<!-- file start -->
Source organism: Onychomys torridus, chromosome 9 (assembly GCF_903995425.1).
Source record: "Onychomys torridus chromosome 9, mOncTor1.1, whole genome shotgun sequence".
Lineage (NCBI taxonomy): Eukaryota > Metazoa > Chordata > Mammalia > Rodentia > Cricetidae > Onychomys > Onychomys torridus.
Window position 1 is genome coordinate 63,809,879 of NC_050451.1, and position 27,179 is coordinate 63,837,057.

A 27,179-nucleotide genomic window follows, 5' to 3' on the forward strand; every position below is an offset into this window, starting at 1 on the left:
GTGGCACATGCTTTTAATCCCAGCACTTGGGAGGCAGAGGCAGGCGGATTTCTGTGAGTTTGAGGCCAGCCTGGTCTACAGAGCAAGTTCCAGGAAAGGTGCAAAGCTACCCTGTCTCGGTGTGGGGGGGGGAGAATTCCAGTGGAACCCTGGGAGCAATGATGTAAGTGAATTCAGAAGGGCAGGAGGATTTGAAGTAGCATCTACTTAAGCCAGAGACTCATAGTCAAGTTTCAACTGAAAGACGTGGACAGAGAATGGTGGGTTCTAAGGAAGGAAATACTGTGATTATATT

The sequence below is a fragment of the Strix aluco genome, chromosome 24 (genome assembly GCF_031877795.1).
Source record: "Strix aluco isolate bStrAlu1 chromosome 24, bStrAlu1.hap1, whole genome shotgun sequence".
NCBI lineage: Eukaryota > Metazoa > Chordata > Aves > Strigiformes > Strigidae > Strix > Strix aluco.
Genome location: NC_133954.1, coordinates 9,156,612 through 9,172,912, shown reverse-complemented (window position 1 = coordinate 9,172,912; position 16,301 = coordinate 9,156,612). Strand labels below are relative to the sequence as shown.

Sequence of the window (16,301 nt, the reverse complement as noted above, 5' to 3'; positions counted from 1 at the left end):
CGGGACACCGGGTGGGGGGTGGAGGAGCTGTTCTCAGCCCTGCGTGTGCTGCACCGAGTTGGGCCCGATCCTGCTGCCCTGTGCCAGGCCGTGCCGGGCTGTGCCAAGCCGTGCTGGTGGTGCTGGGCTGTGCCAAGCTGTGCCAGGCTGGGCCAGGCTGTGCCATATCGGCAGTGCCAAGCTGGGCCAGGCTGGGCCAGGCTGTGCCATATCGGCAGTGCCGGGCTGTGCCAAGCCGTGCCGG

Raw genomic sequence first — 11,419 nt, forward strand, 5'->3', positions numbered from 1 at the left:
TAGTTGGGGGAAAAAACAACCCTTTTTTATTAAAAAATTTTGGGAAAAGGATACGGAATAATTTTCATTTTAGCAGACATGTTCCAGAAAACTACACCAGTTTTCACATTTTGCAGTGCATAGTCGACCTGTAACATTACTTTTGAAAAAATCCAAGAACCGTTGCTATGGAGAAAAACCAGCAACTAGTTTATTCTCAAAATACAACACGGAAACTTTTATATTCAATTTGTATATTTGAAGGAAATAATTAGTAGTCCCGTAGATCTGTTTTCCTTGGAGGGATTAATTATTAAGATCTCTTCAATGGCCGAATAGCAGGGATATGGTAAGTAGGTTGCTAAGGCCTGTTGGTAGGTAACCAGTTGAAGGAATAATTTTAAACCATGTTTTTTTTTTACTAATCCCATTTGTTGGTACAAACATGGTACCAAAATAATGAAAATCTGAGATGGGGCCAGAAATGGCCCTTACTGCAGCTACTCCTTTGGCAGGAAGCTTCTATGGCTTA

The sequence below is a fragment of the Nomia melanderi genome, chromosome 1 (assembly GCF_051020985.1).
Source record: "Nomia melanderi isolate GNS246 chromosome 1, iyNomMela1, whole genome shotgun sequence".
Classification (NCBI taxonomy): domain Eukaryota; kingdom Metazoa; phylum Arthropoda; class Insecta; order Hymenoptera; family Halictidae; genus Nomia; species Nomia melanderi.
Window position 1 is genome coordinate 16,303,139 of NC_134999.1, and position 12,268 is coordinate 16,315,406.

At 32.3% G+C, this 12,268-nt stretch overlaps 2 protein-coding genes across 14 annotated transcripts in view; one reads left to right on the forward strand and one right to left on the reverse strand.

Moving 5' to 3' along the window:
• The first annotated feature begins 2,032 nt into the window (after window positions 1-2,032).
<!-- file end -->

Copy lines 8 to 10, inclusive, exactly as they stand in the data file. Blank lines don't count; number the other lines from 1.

Source record: "Strix aluco isolate bStrAlu1 chromosome 24, bStrAlu1.hap1, whole genome shotgun sequence".
NCBI lineage: Eukaryota > Metazoa > Chordata > Aves > Strigiformes > Strigidae > Strix > Strix aluco.
Genome location: NC_133954.1, coordinates 9,156,612 through 9,172,912, shown reverse-complemented (window position 1 = coordinate 9,172,912; position 16,301 = coordinate 9,156,612). Strand labels below are relative to the sequence as shown.